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PGA Tour

Rickie Fowler offers a pretty blunt assessment of his recent on-course struggles

Christian Petersen

By Ryan Herrington
There are 36 holes left in the CJ Cup, too many to do more than merely speculate on how things will play out for Rickie Fowler as he works on building confidence to close out a year that has offered little of it.

The good news: A pair of 66s have the 32-year-old in the top 10 of a PGA Tour event heading into the weekend for the first time in a while. The bad news: He’s six shots off the lead of Keith Mitchell and probably has to go even lower over the next two rounds at The Summit Club to have a chance of winning.

Fowler’s last win on the PGA Tour came at the 2019 Waste Management Phoenix Open. Since then, he’s fallen from eighth in the World Ranking to 128th entering this week. The last time he shot more than two straight rounds in the 60s in a tour event was 14 months ago at the 2020 WGC-FedEx St. Jude Invitational.

Much has been written about Fowler’s slide, how he failed to qualify for the Masters, the U.S. Open and the FedEx Cup Playoffs for the first time in more than a decade. Less has been said by Fowler about how he’s processing his struggles.

On Friday, Fowler opened up about his mind-set as he’s stumbled along in 2021.

“When you’re in those low points, there’s times when you wonder like am I ever going to be back in that position,” Fowler said. “Obviously, you believe that you can, but there’s those thoughts of like golf is obviously one of the most humbling sports there is and you can never take it for granted.”

It’s not that Fowler hasn’t put in the time and effort to turn things around. Late summer into the fall, he’s worked extensively with coach John Tillery on swing changes that offer hope. “A lot of progress was made, especially over the kind of six, seven weeks that I had off prior to coming to Vegas,” Fowler said.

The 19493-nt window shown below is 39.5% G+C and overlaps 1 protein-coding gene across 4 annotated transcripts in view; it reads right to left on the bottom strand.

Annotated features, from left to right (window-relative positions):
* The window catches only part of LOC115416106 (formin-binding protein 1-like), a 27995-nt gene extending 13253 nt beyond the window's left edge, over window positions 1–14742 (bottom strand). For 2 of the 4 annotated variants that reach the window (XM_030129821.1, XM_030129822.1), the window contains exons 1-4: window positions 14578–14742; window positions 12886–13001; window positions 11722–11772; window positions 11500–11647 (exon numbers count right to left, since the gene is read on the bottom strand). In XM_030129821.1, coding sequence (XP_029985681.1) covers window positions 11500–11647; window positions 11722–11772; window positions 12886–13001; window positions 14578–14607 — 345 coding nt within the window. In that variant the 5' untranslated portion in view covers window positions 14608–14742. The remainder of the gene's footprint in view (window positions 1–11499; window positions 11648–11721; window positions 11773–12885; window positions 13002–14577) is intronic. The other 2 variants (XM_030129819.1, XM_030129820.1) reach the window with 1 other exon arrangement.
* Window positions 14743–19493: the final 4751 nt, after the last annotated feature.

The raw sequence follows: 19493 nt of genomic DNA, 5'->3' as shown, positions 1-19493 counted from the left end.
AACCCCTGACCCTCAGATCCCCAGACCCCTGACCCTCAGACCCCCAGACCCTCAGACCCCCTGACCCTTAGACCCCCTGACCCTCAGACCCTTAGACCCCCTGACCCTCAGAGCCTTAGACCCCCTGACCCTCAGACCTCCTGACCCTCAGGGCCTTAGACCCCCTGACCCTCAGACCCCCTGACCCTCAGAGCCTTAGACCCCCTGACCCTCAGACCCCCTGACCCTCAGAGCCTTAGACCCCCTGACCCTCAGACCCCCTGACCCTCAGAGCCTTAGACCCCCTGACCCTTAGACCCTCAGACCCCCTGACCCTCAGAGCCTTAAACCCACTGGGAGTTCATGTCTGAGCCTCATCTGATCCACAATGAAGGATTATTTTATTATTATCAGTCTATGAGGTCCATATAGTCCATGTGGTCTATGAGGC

Still, he missed the cut last week at the Shriners Children’s Open, his first start of the 2021-22 season. Fowler stuck around Sin City over the weekend and visited Butch Harmon, taking away encouragement in what his former instructor had to say about he was seeing.

“I told Butch over the weekend when I was hitting balls with him, when I worked with him, I probably wasn’t as knowledgeable about my swing, but it was simple and I understood what we were trying to do and I knew where we were at and I understood it,” Fowler said. “I feel like now I’m in a similar position, but I’m much more knowledgeable about the golf swing in general as well as mine, so that’s basically where we are.

“It’s definitely been humbling, we’ve been patient, but it’s nice to see some stuff start paying off.”

Of course, there’s more to learn come this weekend, something Fowler is optimistic about.

“Obviously if you look at anyone’s career, everyone’s up and down, no one’s ever held it steady for, you know, a long period of time,” Fowler said. “Tiger’s probably been the most impressive with it as far as when he was good, he was good, and had his little times off. Even I think Jack is probably the one that doesn’t get talked about very much, he had his ups and downs. It’s there, it’s going to happen. … It’s not so much how you deal with when you’re playing well or bad, it’s just more so just kind of staying who you are and not letting it affect you as a person, keep kind of moving forward.”

 

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